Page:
A court generally "accords substantial deference to an agency's interpretations of its own regulations." Nat'l Wildlife Fed. v. Browner, 127 F.3d 1126, 1129 (D.C. Cir. 1997) (citing Auer v. Robbins, 519 U.S. 542 (1997) and Thomas Jefferson Univ. v. Shalala, 512 U.S. 504, 512 (1994)). The court's "task is not to decide which among several competing interpretations best serves the regulatory purpose. Rather, the agency's interpretation must be given controlling weight unless it is plainly erroneous or inconsistent with the regulation." Thomas Jefferson Univ., 512 U.S. at 512 (internal quotation marks omitted).

The DWPA authorizes the Secretary to "issue regulations to carry out the purposes and provisions of [the statute.]" 33 U.S.C. § 1504(a). In DOT's first delegation of authority under the DWPA, the Secretary delegated to the Commandant of the Coast Guard the authority to "[c]arry out the functions vested in the Secretary by the [DWPA] . . . except as reserved by [49 C.F.R.] § 1.44(o) and delegated by [49 C.F.R.] § 1.53(c)."*fn2 49 C.F.R. § 1.46(s) (1975). Under 49 C.F.R. § 1.44(o), the Secretary reserved "[t]he authority to issue, transfer, amend, or renew a license for the construction and operation of a deepwater port" under 33 U.S.C. § 1503(b). 49 C.F.R. § 1.44(o) (1975). While this reservation was in effect, the Secretary issued two opinions in 1976 responding to states' requests to be designated as adjacent coastal states under § 1508(a)(2). See U.S. Dep't of Transp., Secretary's Decision Respecting the Request by the State of Florida for Status as an "Adjacent Coastal State" Under the Deepwater Ports Act of 1974 in Respect of the Applications Thereunder of LOOP, Inc. and Seadock, Inc. (Mar. 25, 1976); U.S. Dep't of Transp., Secretary's Decision Respecting the Request by the State of Mississippi for Status as "Adjacent Coastal State" Under the Deepwater Port Act of 1974 in Respect of the Applications Thereunder of LOOP, Inc. and Seadock, Inc. (Mar. 25, 1976).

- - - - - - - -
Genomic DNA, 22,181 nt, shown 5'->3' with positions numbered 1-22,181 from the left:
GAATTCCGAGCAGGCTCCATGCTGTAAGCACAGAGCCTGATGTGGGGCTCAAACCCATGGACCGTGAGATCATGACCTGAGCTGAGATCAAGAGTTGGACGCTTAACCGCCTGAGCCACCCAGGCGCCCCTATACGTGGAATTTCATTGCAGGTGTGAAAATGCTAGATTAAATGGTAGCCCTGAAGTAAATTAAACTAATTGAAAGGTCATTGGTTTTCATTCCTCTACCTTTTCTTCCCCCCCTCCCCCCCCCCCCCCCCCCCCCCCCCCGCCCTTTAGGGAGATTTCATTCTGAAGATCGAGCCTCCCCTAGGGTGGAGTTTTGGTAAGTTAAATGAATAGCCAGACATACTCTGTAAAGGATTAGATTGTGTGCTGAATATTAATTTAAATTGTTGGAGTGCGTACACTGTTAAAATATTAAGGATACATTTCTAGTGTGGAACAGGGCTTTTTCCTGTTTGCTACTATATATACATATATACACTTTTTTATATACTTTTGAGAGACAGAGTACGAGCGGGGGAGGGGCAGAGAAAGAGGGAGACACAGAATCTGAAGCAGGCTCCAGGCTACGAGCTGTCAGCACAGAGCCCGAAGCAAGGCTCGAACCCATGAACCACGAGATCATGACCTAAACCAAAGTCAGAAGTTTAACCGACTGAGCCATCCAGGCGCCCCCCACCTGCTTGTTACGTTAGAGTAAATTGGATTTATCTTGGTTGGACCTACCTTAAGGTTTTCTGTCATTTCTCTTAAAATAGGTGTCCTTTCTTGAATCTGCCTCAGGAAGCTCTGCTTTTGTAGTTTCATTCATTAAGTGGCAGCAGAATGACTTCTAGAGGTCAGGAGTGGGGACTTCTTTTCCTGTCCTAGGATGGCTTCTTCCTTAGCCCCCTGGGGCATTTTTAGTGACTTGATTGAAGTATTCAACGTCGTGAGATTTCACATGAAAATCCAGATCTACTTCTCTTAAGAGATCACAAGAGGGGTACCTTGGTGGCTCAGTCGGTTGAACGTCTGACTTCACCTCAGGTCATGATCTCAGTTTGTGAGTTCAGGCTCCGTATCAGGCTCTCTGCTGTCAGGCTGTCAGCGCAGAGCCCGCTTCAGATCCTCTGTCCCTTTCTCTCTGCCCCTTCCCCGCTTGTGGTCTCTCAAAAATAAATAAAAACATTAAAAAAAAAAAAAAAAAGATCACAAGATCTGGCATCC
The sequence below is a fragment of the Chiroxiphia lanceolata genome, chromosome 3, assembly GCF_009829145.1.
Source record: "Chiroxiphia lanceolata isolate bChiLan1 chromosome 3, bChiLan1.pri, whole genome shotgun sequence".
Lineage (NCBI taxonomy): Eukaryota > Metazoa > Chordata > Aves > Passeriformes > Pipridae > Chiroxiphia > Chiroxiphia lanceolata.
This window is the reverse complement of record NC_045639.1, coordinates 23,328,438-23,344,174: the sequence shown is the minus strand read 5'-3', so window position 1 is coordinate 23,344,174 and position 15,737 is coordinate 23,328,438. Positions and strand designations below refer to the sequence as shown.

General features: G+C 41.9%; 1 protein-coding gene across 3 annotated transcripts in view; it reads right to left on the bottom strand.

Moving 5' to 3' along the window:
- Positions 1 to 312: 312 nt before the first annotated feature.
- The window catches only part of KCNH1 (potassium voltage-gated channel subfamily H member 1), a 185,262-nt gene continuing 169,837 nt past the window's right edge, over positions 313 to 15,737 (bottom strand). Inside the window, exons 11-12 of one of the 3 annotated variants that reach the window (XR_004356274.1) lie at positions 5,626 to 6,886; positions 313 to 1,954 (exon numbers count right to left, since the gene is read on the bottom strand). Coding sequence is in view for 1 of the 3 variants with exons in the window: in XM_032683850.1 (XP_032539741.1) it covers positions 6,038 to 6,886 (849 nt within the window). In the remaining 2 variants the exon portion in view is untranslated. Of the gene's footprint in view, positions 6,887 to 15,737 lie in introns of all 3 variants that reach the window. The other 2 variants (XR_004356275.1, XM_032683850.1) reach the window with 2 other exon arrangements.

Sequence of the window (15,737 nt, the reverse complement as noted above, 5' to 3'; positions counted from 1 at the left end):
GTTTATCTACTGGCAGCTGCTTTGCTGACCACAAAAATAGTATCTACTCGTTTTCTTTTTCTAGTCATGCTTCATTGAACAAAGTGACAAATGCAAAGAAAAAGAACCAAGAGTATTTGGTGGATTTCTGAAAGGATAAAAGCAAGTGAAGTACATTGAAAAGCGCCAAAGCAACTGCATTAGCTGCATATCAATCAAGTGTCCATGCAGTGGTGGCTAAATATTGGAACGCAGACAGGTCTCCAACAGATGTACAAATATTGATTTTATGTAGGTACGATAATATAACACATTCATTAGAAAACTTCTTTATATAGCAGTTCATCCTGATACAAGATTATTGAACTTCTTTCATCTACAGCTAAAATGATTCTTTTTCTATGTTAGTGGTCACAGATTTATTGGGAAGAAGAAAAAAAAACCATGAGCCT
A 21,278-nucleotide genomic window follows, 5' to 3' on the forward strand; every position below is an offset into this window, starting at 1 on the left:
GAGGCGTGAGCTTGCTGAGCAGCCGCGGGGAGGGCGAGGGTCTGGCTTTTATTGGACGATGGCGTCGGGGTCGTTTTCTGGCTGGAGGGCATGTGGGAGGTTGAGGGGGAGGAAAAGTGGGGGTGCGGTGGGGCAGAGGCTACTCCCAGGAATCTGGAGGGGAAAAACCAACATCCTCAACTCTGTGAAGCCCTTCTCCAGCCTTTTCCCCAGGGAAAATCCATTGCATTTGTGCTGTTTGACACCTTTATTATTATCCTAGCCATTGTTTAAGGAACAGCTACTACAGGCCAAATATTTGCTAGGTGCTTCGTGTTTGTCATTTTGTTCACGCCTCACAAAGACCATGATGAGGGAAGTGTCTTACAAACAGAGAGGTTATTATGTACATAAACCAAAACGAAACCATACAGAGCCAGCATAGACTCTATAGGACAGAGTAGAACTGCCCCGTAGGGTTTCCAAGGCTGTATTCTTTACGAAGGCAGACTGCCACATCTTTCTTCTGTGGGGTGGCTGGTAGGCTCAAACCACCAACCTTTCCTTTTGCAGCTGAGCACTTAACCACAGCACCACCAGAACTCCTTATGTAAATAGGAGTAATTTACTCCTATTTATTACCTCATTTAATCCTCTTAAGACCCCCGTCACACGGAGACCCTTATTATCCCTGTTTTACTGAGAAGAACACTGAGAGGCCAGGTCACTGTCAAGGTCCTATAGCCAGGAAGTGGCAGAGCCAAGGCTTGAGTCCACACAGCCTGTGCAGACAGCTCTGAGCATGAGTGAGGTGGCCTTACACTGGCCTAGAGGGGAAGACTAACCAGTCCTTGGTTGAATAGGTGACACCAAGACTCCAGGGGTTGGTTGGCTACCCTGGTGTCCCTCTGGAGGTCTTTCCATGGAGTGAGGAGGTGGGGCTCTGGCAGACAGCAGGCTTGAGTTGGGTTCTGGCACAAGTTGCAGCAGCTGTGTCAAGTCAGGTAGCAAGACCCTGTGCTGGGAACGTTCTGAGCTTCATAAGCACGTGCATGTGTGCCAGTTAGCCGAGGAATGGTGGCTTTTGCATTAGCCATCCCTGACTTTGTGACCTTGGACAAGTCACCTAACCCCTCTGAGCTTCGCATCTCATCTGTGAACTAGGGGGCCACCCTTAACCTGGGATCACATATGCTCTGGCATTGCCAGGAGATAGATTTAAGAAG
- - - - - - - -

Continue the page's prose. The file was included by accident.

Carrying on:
In 1997, the Secretary revised the delegation of authority to the Coast Guard under the DWPA by granting shared authority to the Maritime Administration, which had been transferred to the DOT after the original DWPA delegation. Under the 1997 delegation, the Coast Guard had the following authority relating to the DWPA:

(1) The authority to process applications for the issuance, transfer, or amendment of a license for the construction and operation of a deepwater port (33 U.S.C. 1503(b)) in coordination with the Administrator of the Maritime Administration.

(2) Carry out other functions and responsibilities vested in the Secretary by the [DWPA] . . . except as reserved by § 1.44(o) and delegated by §§ 1.53(a)(3) and 1.66(aa).

49 C.F.R. § 1.46(s) (1997); 62 Fed. Reg. 11,383, 11,383 (Mar. 12, 1997). In its first enactment, § 1.66(aa) delegated to the Maritime Administrator, among other limited grants of authority not relevant to this case: